I know the Revere family quite . Paul’s eldest daughter Deborah was a year younger than I was. I remember when his first wife—Sarah-- died in childbirth and less than two months later the baby born that night also died. It was a sad time for the Reveres. Paul remarried a 28-year-old spinster Rachel Walker just five months after Sarah died. Less than a year later Rachel had her first child with Paul and they named him Joshua. I was training as a midwife at the time and I was the one who helped deliver him into the world.
Most of you have heard about the story of Paul Revere on that famous night of April 18, 1775. According to the poem written in 1860, the fictionalized account of this incident inspired by Henry Wadsworth Longfellow’s visit to the Old North Church, Paul Revere and William Dawes waited for a signal from the steeple of the Old North church here in Boston. One lantern in the steeple indicated the regulars (meaning the soldiers--we were all British subjects!) were coming by land, a second lantern indicated that they were crossing the Harbor by sea (two lanterns shown in the steeple that night.)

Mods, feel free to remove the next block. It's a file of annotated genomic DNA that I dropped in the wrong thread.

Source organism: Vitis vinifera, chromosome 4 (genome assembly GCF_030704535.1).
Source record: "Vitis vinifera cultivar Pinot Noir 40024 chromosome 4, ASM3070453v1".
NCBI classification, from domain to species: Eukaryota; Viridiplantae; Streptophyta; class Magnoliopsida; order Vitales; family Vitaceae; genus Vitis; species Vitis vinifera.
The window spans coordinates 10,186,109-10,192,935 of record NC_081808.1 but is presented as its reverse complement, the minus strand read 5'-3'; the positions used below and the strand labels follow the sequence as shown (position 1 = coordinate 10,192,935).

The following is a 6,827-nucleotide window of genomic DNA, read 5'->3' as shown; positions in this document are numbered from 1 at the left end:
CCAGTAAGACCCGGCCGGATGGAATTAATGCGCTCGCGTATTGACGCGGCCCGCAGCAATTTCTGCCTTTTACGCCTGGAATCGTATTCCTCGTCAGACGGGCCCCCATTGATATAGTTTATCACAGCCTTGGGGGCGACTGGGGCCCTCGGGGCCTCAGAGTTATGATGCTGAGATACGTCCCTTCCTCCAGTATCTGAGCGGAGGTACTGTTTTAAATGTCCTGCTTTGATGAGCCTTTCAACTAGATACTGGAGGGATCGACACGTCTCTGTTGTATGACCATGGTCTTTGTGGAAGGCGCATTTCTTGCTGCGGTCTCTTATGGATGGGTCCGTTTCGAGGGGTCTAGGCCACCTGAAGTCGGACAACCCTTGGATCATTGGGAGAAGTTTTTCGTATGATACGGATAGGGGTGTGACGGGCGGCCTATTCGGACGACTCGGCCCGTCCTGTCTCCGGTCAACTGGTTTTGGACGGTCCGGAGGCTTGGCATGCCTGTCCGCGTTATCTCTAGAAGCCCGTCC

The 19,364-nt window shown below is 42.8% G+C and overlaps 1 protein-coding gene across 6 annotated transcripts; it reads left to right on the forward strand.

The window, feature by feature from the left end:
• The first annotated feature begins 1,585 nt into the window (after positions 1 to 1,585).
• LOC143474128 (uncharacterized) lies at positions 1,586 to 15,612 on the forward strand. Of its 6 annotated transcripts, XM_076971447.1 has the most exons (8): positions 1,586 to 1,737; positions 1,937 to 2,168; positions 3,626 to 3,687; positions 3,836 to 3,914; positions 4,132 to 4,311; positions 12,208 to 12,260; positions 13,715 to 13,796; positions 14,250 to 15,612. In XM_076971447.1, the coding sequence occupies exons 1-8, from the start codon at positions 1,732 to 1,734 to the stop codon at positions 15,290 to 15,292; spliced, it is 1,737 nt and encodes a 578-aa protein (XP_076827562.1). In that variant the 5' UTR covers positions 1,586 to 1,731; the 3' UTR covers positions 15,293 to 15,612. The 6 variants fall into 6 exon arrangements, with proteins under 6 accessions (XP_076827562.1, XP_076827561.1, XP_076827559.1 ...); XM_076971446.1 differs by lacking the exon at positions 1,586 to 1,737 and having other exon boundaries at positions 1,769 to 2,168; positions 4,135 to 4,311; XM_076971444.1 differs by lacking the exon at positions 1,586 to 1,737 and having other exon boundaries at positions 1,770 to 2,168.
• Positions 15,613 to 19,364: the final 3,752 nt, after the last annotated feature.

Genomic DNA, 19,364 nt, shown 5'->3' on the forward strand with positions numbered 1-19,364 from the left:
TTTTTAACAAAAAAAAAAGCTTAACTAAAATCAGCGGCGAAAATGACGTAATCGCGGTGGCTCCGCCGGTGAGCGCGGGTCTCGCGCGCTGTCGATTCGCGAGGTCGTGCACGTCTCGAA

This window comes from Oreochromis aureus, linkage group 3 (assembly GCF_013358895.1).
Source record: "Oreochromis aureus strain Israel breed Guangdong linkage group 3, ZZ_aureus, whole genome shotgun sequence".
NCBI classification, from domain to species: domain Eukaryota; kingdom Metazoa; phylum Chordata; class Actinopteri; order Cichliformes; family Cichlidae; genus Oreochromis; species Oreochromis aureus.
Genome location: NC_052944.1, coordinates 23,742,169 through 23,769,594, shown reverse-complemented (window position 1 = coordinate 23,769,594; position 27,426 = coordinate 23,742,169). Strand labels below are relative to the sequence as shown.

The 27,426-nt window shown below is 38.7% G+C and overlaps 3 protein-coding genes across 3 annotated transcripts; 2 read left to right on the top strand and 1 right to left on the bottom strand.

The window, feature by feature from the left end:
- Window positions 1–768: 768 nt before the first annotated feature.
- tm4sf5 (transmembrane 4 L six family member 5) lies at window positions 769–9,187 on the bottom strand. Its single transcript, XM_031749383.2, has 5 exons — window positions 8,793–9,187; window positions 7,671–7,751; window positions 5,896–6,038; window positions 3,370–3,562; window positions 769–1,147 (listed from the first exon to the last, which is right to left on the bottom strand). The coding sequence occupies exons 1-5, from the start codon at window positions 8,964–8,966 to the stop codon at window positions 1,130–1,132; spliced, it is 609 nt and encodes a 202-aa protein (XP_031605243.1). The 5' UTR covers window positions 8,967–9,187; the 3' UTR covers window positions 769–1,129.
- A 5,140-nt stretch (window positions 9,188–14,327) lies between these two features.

I remember the occasion a little differently. Revere and Dawes left Dr. Warren’s house that evening. Paul and Dawes knew before they left how the regulars were planning to cross. The reason I know this is that I told them. I was privy of the information and took that information to Dr. Joseph Warren’s house. The reason for the signal in the Old North Church was not so that Revere and Dawes would know how the regulars were coming. Like I said, they already knew. The signal was so that the patriots on the other side of the Boston Bay would know how the regulars were going so that they would know where to gather when the regulars did arrive.
The plan was that Dawes would take the land route and Revere would row across the Harbor and ride a borrowed horse to Lexington and onto Concord, Massachusetts to warn the Massachusetts countryside that the Regulars were coming to seize munitions stored at Concord, and arrest John Hancock and Samuel Adams, the leaders of the revolt. Dawes and Revere met up on the road near Lexington. A local man, Samuel Prescott joined them on their ride. Regulars along the road captured Dawes and Revere, but Prescott made good his escape. He was the one who made it to Concord and warned Hancock and Adams.
My own participation isn't well known in this drama, but I played a significant role in the events of that night. Read Soldiers don't Cry when it comes out and the reason my participation wasn't well documented should be clear.